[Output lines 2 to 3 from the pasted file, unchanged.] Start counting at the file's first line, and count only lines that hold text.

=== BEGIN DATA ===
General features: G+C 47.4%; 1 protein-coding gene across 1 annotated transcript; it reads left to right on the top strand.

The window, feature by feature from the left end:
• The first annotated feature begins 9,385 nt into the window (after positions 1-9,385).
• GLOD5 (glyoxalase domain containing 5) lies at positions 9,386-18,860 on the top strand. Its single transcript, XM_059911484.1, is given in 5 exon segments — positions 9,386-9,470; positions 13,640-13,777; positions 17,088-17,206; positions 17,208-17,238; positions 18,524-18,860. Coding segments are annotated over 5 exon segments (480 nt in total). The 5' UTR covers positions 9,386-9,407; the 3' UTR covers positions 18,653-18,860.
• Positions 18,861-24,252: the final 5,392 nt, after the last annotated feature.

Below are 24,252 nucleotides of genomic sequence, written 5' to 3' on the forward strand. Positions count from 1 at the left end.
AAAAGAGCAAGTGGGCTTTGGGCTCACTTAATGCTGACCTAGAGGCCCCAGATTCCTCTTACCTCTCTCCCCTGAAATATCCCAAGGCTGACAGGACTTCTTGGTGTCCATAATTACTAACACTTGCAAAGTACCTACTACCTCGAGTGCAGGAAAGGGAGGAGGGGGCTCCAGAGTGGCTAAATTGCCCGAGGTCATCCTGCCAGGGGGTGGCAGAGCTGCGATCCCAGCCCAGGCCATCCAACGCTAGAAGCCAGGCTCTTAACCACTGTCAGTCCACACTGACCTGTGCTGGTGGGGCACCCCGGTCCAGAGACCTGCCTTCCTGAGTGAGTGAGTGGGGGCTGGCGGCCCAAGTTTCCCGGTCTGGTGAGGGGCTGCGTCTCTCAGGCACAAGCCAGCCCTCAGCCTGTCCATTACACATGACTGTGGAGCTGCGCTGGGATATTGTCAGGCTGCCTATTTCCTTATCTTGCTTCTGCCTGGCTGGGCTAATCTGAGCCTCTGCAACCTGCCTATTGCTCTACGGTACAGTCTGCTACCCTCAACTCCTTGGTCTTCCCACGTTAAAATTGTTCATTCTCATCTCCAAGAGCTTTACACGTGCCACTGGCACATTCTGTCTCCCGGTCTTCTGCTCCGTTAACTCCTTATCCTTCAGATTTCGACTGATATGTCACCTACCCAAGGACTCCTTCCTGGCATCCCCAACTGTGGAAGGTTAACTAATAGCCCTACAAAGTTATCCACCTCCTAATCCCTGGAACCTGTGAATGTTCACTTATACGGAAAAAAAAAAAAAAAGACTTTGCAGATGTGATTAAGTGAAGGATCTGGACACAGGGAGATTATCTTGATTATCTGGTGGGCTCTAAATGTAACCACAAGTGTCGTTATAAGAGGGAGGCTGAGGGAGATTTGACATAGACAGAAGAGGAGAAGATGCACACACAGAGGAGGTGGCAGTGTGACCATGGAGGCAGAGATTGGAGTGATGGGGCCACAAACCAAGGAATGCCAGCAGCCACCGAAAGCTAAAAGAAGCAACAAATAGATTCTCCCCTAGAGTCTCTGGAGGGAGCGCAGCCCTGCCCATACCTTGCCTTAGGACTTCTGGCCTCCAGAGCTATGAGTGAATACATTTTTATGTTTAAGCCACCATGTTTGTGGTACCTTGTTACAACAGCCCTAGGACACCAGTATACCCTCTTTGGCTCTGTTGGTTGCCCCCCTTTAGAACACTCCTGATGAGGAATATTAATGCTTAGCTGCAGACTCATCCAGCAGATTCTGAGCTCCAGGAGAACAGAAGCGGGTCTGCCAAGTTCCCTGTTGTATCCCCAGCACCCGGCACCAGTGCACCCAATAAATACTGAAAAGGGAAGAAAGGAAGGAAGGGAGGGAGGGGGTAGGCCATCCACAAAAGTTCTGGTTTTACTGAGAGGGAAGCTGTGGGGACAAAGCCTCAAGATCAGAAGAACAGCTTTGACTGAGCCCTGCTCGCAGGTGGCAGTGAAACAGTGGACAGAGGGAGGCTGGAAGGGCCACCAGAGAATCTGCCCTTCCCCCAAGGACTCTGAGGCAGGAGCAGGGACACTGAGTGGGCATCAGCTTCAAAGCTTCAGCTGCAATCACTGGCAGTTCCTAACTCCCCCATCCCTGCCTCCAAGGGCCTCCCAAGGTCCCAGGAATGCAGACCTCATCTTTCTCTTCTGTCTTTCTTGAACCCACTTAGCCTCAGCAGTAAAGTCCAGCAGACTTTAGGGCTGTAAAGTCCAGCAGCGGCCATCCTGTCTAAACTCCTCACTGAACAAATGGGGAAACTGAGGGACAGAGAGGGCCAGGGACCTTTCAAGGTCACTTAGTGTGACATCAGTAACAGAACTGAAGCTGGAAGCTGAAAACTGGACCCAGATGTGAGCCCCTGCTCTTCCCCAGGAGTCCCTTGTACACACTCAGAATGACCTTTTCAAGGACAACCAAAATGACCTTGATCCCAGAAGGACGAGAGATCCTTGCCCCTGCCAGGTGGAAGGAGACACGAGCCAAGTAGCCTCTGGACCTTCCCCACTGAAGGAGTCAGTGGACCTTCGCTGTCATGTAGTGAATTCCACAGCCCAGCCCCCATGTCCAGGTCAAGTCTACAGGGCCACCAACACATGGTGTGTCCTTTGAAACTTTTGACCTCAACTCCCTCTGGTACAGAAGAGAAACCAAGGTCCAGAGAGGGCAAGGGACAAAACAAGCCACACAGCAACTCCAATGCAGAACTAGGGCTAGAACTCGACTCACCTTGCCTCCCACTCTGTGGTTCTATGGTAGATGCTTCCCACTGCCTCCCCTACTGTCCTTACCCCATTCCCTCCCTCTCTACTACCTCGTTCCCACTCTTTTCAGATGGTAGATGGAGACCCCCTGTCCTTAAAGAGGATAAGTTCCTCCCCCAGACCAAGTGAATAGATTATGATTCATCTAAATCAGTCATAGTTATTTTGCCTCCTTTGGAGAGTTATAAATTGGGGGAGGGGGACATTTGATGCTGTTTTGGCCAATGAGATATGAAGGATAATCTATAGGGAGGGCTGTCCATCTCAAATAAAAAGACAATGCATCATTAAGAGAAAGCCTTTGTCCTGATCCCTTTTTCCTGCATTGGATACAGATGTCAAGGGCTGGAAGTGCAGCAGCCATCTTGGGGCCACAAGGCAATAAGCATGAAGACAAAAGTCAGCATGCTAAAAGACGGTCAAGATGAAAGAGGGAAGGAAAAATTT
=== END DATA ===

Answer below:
The window, feature by feature from the left end:
• The first annotated feature begins 9,385 nt into the window (after positions 1-9,385).